24 oranges » Gonorrhea infections among American teens 33 times higher than among Dutch teens — September 11, 2010
[...] in rates of contraceptive use, teen pregnancy, abortion, and STI transmission”, as Lisa Wade writes (the American sociologist, not the Dutch TV [...]
Sunday Roundup « Are Women Human? — September 12, 2010
[...] opposition of the religious right to even the most basic sex education for teens, I thought this comparison of outcomes of American and Dutch approaches to teen sexuality was illuminating: most American teenagers hide their virginity loss from their parents, furtively [...]
Ja, Oranj — September 17, 2010
Maybe I'm cranking the numbers the wrong way, but I just noticed something:
Rate of teen pregnancy
USA 72 per 100,000 / NED 11.8 per 100,000
Rate of teen abortion
USA 20 per 100,000 / NED 7.8 per 100,000
Translation: Teen parenthood
USA 52 per 100,000 / NED 4 per 100,000
My rosary « The natural attorneys — September 23, 2010
[...] help get people into treatment. Sex education for kids will lead to more sex? Nope. It leads to healthier sex. In Africa, HIV is a disease of poverty? Not [...]
Inny — October 5, 2010
Secretely taking the pill in (most parts of) the netherlands is not very widespread I think. I think the vast majority of teensgirls talks openly about the pill with their parents. I think in the less industrialized parts of the netherlands there is more secrecy, but in the cities it is very normal to get the pill as a white teen girl (For islam women I think it is still taboo mostly).
Eventhough our softdrugpolicy is not that strict, we do have indeed significant less drugaddicts compared to the us and other european countries. But the policy is getting a lot more strict, so I think things can change.
Teen Safe Sex Gender Gap? | Women's Interviews - The Daily Femme — November 11, 2010
[...] partial explanation for this gap might lie in the classroom. According to a comparison of U.S. and European sex ed programs, teen girls abroad are roughly 10 to 20 percent more likely to use condoms. But even across the [...]
Kirby L. Wallace — November 11, 2010
I'd be interested to see how "Godlessness" pans out on these charts.
Anonymous — November 13, 2010
Sex outside of marriage is wrong. It happens but it is wrong. As is contraception of any kind. You do not have the right to decide when you want a child. God gets to decide. Sex is a beautiful gift but it is misused and if you are always having sex outside marriage you are turning yourself into an object and deserve better then that. Eveyone does. If he loves you enough he will wait for you to be married. The best way I have heard it put is this; Men give what feels like love to get sex, Women have sex to get what feels like love. Respect yourself and many of these problems disappear.
Top Ten Most Evil Men - Page 5 - Christian Forums — March 21, 2011
The Talk–America’s Doing It Wrong — May 3, 2011
[...] source: Consequences of U.S. and Dutch Approaches to Sex share: Blog this! Bookmark on Delicious Digg this post Recommend on Facebook Buzz it up share via [...]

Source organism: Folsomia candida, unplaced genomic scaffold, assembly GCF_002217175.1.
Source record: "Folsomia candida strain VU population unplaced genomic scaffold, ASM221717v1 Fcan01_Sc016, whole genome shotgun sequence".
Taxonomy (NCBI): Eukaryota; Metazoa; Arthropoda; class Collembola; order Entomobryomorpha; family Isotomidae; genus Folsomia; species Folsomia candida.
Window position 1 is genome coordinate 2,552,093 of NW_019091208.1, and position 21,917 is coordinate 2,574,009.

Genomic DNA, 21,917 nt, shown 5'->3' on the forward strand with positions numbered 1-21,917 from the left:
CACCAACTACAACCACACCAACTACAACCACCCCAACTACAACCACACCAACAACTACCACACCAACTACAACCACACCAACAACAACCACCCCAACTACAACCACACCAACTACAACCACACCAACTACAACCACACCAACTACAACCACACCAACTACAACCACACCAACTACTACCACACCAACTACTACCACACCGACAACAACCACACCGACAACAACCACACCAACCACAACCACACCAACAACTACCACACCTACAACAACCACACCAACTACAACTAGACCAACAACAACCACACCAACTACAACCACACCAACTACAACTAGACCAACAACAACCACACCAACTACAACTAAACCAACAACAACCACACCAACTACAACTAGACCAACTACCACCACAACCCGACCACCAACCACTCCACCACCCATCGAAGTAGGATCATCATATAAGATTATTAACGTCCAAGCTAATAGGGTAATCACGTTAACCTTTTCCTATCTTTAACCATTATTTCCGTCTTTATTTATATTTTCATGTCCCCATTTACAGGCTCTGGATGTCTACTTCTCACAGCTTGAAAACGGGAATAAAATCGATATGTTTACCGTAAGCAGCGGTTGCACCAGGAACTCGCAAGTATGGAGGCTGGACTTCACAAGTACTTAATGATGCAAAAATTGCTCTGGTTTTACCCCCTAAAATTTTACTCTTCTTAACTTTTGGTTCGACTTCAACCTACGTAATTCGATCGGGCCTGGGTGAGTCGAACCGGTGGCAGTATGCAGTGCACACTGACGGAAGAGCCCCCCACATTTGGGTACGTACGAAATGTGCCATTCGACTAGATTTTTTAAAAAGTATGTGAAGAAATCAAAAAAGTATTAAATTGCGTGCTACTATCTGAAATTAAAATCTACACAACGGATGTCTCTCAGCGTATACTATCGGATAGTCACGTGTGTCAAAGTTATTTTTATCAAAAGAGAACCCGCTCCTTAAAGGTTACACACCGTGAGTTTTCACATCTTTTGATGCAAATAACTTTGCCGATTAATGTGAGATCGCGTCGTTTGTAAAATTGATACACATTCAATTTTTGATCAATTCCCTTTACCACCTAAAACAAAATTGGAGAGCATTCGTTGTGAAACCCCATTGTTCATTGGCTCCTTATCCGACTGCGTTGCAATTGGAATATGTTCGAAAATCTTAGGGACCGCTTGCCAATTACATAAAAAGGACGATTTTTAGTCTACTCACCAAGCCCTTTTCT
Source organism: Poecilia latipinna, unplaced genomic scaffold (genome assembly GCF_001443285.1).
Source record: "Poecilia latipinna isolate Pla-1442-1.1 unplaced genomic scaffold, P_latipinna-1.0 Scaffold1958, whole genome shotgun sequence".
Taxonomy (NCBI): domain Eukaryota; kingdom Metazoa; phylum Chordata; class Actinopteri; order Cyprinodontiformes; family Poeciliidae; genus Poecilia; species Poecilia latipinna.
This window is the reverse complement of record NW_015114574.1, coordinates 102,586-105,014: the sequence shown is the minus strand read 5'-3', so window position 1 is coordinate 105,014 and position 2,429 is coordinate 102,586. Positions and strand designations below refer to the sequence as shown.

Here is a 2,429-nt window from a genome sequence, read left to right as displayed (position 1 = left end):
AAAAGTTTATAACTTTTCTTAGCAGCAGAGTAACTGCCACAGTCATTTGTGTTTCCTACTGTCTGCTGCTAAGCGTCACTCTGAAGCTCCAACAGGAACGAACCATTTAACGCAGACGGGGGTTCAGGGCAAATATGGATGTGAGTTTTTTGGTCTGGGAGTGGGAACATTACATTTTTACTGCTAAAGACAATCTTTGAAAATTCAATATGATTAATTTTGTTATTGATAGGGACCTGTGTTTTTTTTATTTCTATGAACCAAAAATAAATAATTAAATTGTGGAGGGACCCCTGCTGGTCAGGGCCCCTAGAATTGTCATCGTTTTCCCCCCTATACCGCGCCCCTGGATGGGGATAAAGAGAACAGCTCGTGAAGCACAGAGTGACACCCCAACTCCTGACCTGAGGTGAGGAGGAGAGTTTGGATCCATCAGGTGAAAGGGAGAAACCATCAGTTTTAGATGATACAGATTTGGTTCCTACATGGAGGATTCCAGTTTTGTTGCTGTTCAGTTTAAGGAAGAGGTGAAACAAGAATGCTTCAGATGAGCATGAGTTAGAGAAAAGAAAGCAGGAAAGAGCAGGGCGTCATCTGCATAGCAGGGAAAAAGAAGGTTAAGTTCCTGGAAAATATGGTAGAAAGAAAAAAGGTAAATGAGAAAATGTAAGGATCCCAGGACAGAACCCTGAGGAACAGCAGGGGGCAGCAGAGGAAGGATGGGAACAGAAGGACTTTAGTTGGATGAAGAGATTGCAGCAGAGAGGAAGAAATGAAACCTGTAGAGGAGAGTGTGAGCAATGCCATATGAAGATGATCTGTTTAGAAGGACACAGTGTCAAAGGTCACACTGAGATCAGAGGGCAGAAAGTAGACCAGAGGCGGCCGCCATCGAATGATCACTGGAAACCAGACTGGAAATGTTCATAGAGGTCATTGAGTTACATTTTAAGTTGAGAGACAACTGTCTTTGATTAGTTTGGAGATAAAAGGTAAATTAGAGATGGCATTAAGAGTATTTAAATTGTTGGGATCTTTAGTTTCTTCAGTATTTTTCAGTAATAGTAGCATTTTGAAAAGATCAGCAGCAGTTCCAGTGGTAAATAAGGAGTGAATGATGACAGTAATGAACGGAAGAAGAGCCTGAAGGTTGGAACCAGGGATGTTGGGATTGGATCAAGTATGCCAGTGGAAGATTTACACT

Aoirthoir — June 17, 2011
Rates of getting laid:
Let teens have sex — March 24, 2012
Abortion and sex education | VoC Blog — September 13, 2012
[...] Research done by sociologist Amy Schalet of the University of Massachusetts, Amherst, compared the differences in which parents in the US and parents in the Netherlands approached the topic of sex, and the accompanying large differences in the consequences. [...]
Ad_vanbentum — September 24, 2012
As long as Americans keep 'liking' God etc. things won't change very much.
jezwinda — November 1, 2012
Wonder how much the government of these other countries provide for their pregnant teens in way of prenatal care, wic, etc. Maybe if teens in US actually had to be responsible, rather than be given everything from government and family support, maybe they'd be a bit more cautious about using contraception?
Mark Power — October 31, 2013
The US has to average in blacks. That raises the rates.
quick hit: The smart Dutch take on teen sex | feimineach — December 30, 2013
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AshleyAugust — April 22, 2015
But the US can't have higher HIV rates, we circumcise in the US and that prevents STD's!
AshleyAugust — April 22, 2015
Despite all evidence to the contrary and a shaky study of a small population of men in Africa. And correlation always equals causation and despite there being no explanation of the HOW that would work.
mimimur — April 28, 2015
Should this really be about parents? Sex education in schools is a much better indicator of a country as a whole.
Ana Cristina — January 27, 2019
This last comment about sex education is very pertinent why I end up commenting in this wall. We are in january 2019 and in Brazil right now the new goverment, with a brazilian Trump version of a president, is using Holand as a sexual model to introduce sexual education to the population. One of the new ministers is saying that in Holand they teach the parents to teach the babies from 6 months of age how to masturbate, so they learn from a very early age how to use their sexuality. (The purpose in Brazil is say that this would teach a child how to be a 'boy' or a 'girl' in a very criticized homophobic agenda. In any case. My question here is: Is it true that in Holand the culture is as such that the 'goverment' teach the parents to teach their 6 month old babies how to masturbate? My purpose here is only to bring to light what is true or fake about Holand's sexual culture involving babies.
Jeff — July 23, 2019
Ana Christina, i'm not sure if you'd still read this, but i do feel compelled to answer.
Its fake, its a lie, its 100% not true.
The Dutch/Holland/Netherlands government DOES NOT involve itself in sex education for babies; the notion is ridiculous.
The absolute youngest i had sex education (in school, that is) in The Netherlands was at the age of 11 & my parents had to sign a consent form for me to attend the classes.
Nathaniel Billiott — August 29, 2020